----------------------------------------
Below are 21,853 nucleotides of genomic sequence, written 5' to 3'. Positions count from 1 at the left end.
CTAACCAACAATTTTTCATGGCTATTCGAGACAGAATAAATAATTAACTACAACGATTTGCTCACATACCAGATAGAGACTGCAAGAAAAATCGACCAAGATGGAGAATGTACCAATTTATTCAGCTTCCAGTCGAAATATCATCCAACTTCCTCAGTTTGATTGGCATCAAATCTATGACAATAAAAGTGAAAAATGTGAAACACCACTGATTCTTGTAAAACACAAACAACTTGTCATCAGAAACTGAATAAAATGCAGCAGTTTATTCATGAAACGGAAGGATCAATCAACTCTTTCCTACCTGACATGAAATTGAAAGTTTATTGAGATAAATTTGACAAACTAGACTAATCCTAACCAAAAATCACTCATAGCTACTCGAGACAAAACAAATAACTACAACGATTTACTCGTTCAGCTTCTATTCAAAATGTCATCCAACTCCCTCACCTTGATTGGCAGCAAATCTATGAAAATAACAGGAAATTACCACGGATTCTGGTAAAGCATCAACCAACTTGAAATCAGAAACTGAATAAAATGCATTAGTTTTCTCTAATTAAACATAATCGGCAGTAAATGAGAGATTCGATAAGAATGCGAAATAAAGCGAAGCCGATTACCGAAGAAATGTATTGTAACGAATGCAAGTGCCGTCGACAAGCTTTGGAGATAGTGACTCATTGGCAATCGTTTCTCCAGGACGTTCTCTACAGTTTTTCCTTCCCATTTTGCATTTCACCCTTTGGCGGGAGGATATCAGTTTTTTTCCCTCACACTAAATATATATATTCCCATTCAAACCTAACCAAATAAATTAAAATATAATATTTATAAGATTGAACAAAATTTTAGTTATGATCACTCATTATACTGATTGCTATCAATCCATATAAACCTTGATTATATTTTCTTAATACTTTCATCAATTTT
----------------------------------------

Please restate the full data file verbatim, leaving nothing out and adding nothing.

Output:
Below are 21,853 nucleotides of genomic sequence, written 5' to 3'. Positions count from 1 at the left end.
CTAACCAACAATTTTTCATGGCTATTCGAGACAGAATAAATAATTAACTACAACGATTTGCTCACATACCAGATAGAGACTGCAAGAAAAATCGACCAAGATGGAGAATGTACCAATTTATTCAGCTTCCAGTCGAAATATCATCCAACTTCCTCAGTTTGATTGGCATCAAATCTATGACAATAAAAGTGAAAAATGTGAAACACCACTGATTCTTGTAAAACACAAACAACTTGTCATCAGAAACTGAATAAAATGCAGCAGTTTATTCATGAAACGGAAGGATCAATCAACTCTTTCCTACCTGACATGAAATTGAAAGTTTATTGAGATAAATTTGACAAACTAGACTAATCCTAACCAAAAATCACTCATAGCTACTCGAGACAAAACAAATAACTACAACGATTTACTCGTTCAGCTTCTATTCAAAATGTCATCCAACTCCCTCACCTTGATTGGCAGCAAATCTATGAAAATAACAGGAAATTACCACGGATTCTGGTAAAGCATCAACCAACTTGAAATCAGAAACTGAATAAAATGCATTAGTTTTCTCTAATTAAACATAATCGGCAGTAAATGAGAGATTCGATAAGAATGCGAAATAAAGCGAAGCCGATTACCGAAGAAATGTATTGTAACGAATGCAAGTGCCGTCGACAAGCTTTGGAGATAGTGACTCATTGGCAATCGTTTCTCCAGGACGTTCTCTACAGTTTTTCCTTCCCATTTTGCATTTCACCCTTTGGCGGGAGGATATCAGTTTTTTTCCCTCACACTAAATATATATATTCCCATTCAAACCTAACCAAATAAATTAAAATATAATATTTATAAGATTGAACAAAATTTTAGTTATGATCACTCATTATACTGATTGCTATCAATCCATATAAACCTTGATTATATTTTCTTAATACTTTCATCAATTTT